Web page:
Sex, Blood, and Bad Design
Comedian Chris Rock once commented that he loves hip-hop, but it’s hard to defend the worst elements in that genre. That’s the kind of queasy feeling Onechanbara: Bikini Samurai Squad will evoke in video game lovers.
The game begins with a cutscene, in which one Samurai Squad member is watching TV in a schoolgirl outfit while the other takes a shower. A report of a zombie outbreak comes on the news, so naturally, the clothed one crawls toward the screen on all fours while the naked one runs out without even drying off. Soon thereafter, the girls writhe into their skimpy suits, in which their breasts jiggle even when they’re standing still, and go to fight the zombies.
There’s some text explaining the story. Basically, these young ladies have swords and know how to use them, and zombies are infesting their city. The player takes control and begins Chapter 1 in a third-person hack-and-slash adventure.
It should be clear by now that the game is pointlessly demeaning, bordering on pornography. Can any of the gameplay elements make it worthwhile for anyone but 15-year-old boys without Internet access? Not likely. There are only two difficulties available when you first boot up the game, the harder being “Normal”; this corresponds to “Easy” or “Very Easy” on virtually any other game.
You have three attack buttons, a punch, a kick, and a sword swing, and you can create combos by pressing them in sequence. Periodically, your sword will get too bloody, and you’ll need to shake it off so it doesn’t get stuck in enemies. Also, if you get too much blood on yourself, you go into Rage Mode, meaning you’ll deal more damage, but your health will slowly deplete. The only ways to get out of Rage Mode are to touch a statue, to pick up a piece of statue, or to finish the level.
There’s a reason so many of the game mechanics revolve around blood: there are buckets of it. Every time you swipe at an enemy, a cascade of crimson falls across the screen. You’ll slice zombies clean in half, and their legs will keep walking toward you. The game emphasizes the quantity of enemies over the difficulty of beating a single one, so you’ll be facing tens of them at a time. What good are over-the-top, sexualized female leads if they don’t produce over-the-top fountains of gore?
Even with so many enemies, there’s virtually no challenge to be found in the 20 story-mode chapters, save for a few levels’ cheap shots. You can dispatch just about any number of enemies without taking a single hit, so long as you make sure to keep shaking the blood off your sword, and many zombies drop power-ups. In fact, if you try to get killed, you’ll usually find it’s hard to. The bosses’ attacks require a little avoiding, but even they are usually quite susceptible to the “run up and hack at them a bunch” strategy. The only real challenge you’ll face is dealing with the ravages of Rage Mode, but the increase in power usually makes it possible to finish the level in time if you can’t find a statue. You can’t play the higher difficulties without beating Normal first, and while those difficulties can get quite hard, why waste time unlocking a worthwhile game when some other games are playable right out of the box?
Surprisingly, the ease of Samurai Squad’s story mode actually masks a lot of nuance in the fighting system. You can lock on to enemies, switch characters, and execute special moves. There’s even a practice mode where you can hone your techniques. It’s too bad you have to unlock the difficulties in which said techniques amount to anything more than mashing different buttons than you would otherwise.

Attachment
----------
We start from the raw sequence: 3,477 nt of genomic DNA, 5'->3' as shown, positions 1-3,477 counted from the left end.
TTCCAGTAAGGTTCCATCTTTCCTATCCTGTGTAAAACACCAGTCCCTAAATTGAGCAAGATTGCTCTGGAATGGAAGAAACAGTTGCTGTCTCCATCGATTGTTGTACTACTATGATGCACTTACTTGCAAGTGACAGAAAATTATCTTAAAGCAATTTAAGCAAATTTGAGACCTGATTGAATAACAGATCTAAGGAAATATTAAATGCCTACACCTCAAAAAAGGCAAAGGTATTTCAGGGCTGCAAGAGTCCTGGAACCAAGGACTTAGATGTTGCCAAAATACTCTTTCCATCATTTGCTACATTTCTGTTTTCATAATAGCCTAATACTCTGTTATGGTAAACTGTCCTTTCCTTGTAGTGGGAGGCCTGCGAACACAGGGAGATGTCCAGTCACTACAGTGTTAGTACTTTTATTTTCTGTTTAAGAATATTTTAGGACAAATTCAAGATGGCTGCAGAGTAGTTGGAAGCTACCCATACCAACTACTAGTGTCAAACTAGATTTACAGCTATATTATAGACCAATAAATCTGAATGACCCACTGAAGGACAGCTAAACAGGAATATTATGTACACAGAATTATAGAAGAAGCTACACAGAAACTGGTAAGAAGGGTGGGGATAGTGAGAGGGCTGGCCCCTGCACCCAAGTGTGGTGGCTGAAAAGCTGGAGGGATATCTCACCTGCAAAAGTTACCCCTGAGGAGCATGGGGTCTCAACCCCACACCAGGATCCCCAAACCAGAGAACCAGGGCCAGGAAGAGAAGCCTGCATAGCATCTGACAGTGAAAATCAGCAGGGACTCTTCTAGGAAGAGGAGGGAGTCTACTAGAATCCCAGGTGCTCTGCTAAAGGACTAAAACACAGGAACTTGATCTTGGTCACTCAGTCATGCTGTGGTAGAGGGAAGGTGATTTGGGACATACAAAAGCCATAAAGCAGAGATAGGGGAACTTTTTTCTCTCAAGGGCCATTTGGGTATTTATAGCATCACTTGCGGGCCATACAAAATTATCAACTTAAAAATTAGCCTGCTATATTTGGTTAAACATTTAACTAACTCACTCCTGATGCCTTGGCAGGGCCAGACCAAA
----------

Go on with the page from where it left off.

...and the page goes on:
Some other modes add replay value, but they don’t improve the game’s quality; since the title isn’t worth playing the first time, any replay value is wasted. You can fend off random hordes of zombies, try to accomplish specific feats, or play co-op locally. It’s frustrating to know that so much effort went into creating content for such an awful game.
This title’s overall presentation isn’t quite dreadful, but it suffers from a definite lack of polish. The graphics are OK in and of themselves; they depict the half-naked heroines in some detail (of course), and the 3-D environments, while they’re all similar to each other, don’t look half bad. Some of the cutscenes are downright impressive. The problem is that the game doesn’t run well, both when you’re in control and during some of the cutscenes, and as a result, you’ll sit through load times (during which you can play a 2-D hack-and-slash mini-game) and notice visual glitches galore. The sound is a good deal worse: cheesy, synthetic pop and rock tracks. Also, the text that explains the aforementioned story is awkwardly translated, and the voice acting isn’t translated at all.
The most that can be said in support of Onechanbara: Bikini Samurai Squad is that it’s mildly amusing, at first, to slice through countless zombies in quick succession, while watching the blood fly. From there it’s all downhill: the sex and blood represent a dedication to offense, not art; there’s no technique required in the hardest immediately available difficulty; the game was poorly executed on a technical level. If you’re reading this review, that means you have Internet access, and therefore you’re not a 15-year-old boy without it. Skip this game.
RATING OUT OF 5 RATING DESCRIPTION 3.0 Graphics
The images look good, but the game runs poorly, which leads to a lot of visual glitches. 4.4 Control
Push buttons. Kill zombies. 1.2 Music / Sound FX / Voice Acting
Super-cheesy rock and pop tracks. 1.3 Play Value
Mildly amusing for about five minutes. The harder difficulties provide more challenge, but you have to work your way through the too-easy Normal setting to unlock them. 1.7 Overall Rating – Avoid
Not an average. See Rating legend above for a final score breakdown.